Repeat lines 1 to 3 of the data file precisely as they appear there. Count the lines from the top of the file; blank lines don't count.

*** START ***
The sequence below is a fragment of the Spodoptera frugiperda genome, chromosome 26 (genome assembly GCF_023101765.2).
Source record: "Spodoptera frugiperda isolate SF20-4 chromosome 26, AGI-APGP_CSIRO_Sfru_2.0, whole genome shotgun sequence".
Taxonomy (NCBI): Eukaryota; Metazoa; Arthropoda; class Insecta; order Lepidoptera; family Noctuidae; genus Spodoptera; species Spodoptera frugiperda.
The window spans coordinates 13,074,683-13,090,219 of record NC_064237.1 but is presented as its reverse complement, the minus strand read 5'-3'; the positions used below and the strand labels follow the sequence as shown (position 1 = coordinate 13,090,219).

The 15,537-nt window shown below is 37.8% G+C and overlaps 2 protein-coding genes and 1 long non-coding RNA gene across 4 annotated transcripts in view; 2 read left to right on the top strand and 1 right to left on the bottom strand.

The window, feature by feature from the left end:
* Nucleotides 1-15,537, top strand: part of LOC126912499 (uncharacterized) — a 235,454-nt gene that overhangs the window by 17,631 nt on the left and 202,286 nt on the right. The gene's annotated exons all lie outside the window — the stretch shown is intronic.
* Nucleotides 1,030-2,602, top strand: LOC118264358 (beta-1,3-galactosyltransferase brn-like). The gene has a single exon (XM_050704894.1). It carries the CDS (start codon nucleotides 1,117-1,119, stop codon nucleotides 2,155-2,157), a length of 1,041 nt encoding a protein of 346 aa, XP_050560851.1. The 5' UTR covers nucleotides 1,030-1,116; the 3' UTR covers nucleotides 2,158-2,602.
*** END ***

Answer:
The sequence below is a fragment of the Spodoptera frugiperda genome, chromosome 26 (genome assembly GCF_023101765.2).
Source record: "Spodoptera frugiperda isolate SF20-4 chromosome 26, AGI-APGP_CSIRO_Sfru_2.0, whole genome shotgun sequence".
Taxonomy (NCBI): Eukaryota; Metazoa; Arthropoda; class Insecta; order Lepidoptera; family Noctuidae; genus Spodoptera; species Spodoptera frugiperda.